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Khan punches his way into history

Khan catches his rival full in the face on his way to the semifinals

ATHENS, Greece (Reuters) -- British teenager Amir Khan became the youngest Olympic boxing medalist in over 50 years when he demolished South Korea's Baik Jong-sub in the first round on Tuesday to storm through to the semifinals.

The revelation of the competition, the 17-year-old lightweight produced another stunning performance, totally outclassing his opponent, who was stopped by the referee with 23 seconds remaining in the opening round.

The losers of the semifinals getting a bronze, Khan has already done enough to become the youngest medalist in the history of the Games since Floyd Patterson in 1952.

American Patterson went on to win the title and Khan's amazing displays so far have strongly suggested he could win a more precious metal than bronze.

"I'll take it one fight at a time but I'm confident," said Khan, who will meet Serik Yeleuov of Kazakhstan on Friday for a place in the final.

"I've got a fight first. Then, hopefully, I'll go for the gold."

Britain's only boxer in Athens, Khan, who had impressed in the previous round by teaching European champion Dimitar Stilianov of Bulgaria a lesson, did not waste any time on Tuesday.

Baik, who had been floored and received a standing count of eight, was helplessly facing a flurry of blows from the world junior champion when the referee saved him from further punishment by ending the contest.

"I didn't expect to finish that quickly but I knew I could beat him because he had slow feet and slow hands," Khan said. "He was made for me."

Khan certainly has the potential to reach the final, in which he would be likely to meet Cuba's Mario Kindelan, arguably the world's finest pound-for-pound amateur boxer, who also advanced to the last four on Tuesday.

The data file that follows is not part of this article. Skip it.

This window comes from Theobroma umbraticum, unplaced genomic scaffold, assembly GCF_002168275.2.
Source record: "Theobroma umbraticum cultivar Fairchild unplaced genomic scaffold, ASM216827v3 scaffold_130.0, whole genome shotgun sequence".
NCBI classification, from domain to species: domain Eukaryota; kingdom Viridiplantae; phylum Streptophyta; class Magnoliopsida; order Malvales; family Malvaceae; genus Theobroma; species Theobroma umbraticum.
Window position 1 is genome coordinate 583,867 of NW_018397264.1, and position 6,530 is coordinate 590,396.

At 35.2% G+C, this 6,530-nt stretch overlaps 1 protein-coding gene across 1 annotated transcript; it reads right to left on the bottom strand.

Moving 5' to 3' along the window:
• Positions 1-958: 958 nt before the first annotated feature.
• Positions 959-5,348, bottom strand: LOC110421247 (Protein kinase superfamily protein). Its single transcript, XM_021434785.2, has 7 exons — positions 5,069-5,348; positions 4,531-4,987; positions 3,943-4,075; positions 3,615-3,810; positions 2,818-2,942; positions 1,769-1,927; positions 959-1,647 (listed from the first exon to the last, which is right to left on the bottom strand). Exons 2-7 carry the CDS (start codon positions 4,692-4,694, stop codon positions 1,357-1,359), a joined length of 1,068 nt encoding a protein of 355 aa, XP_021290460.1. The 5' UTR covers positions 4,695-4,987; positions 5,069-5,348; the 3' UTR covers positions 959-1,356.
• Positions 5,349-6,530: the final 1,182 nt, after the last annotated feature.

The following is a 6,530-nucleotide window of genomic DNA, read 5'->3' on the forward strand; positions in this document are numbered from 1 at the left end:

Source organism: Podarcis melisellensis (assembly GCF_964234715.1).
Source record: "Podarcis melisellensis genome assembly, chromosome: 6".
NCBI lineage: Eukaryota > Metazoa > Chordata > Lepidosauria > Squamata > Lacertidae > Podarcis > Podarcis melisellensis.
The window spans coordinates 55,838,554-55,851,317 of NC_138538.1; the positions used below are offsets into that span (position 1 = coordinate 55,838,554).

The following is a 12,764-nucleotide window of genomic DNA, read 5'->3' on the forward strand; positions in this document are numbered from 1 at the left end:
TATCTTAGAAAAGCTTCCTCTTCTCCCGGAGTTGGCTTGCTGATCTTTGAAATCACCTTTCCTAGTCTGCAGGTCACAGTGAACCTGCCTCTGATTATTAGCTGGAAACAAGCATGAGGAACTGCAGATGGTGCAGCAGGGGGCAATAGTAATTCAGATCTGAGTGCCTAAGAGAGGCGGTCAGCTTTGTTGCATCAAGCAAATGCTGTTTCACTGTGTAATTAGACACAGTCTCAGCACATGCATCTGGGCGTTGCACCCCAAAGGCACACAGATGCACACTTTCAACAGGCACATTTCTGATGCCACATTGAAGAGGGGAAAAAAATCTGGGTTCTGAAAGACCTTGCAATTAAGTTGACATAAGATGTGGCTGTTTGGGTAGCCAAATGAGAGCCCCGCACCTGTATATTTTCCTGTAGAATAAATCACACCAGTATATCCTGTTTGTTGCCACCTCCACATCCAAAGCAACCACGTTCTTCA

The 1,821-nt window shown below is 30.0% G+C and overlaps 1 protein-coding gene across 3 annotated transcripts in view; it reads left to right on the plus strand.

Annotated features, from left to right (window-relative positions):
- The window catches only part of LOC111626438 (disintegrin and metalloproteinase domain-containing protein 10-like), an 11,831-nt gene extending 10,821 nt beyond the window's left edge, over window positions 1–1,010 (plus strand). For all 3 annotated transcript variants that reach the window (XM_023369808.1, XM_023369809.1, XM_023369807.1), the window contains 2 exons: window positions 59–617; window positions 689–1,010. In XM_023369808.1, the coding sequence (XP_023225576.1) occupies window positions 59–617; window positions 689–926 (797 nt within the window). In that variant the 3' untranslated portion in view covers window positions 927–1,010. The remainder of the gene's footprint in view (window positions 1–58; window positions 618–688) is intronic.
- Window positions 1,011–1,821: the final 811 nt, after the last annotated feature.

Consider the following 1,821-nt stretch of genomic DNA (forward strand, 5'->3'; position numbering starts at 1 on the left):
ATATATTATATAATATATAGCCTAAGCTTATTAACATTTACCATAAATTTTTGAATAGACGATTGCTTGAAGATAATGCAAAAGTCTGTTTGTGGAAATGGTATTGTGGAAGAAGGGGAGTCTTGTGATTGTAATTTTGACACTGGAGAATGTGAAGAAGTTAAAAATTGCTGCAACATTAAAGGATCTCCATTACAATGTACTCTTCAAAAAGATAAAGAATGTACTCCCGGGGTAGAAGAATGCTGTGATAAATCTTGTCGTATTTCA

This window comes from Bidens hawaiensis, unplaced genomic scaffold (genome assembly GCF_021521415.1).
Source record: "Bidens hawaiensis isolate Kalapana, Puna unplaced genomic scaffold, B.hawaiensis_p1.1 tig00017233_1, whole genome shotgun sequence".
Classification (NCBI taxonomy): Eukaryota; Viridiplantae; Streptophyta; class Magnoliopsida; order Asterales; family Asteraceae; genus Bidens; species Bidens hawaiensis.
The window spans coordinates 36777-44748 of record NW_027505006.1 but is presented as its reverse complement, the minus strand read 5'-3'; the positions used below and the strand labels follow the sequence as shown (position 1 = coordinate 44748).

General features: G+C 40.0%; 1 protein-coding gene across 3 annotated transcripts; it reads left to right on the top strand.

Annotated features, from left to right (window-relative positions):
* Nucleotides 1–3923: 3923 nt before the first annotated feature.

Golden beach

Misty May and Kerri Walsh ended the Olympic beach volleyball with a perfect record and a gold medal for the U.S.after beating Brazil in straight sets in the final.

The Americans beat the veteran team of Shelda Bede and Adriana Behar 21-17 21-11 to become the first U.S. women to bag a gold on the sand.

May and Walsh launch the American celebrations after striking gold

In a match marked by several long rallies in which each side made spectacular defensive plays to keep the ball alive, Walsh's domination at the net proved to be the difference.

Though Shelda -- the shortest player in the tournament but one of the most agile -- scampered from one side of the court to the other to keep the ball in play, Walsh was often soaring to spike down a winner or block a shot from the Brazilians.

May and Walsh, the only team in the tournament to finish without dropping a set, were dominant throughout and never let the 2000 silver medalists take more than a one-point lead.

Proud Peng

Peng Bo brought China their third successive Olympic men's three-metre springboard diving title with a magnificent display in the final on Tuesday.

Peng, silver medalist at the 2003 world championships, compiled an aggregate 787.38 points from his six final dives and five semifinal dives earlier in the day to make it three in a row for China after Xiong Ni's victories in 1996 and 2000.

Canada's Alexandre Despatie, the world platform champion, had dominated the preliminary round but the gold slipped away from him after his third final dive went uncharacteristically awry and he dropped into third position, 35 points behind Peng.

However, he pulled up to second with the final dive of the competition to take the silver with 755.97 points.

Russia's Dmitry Sautin, the 1996 Olympic highboard champion, showed undiminished appetite for the battle and took bronze in the event for the third time in four Olympics with an overall score of 753.27.

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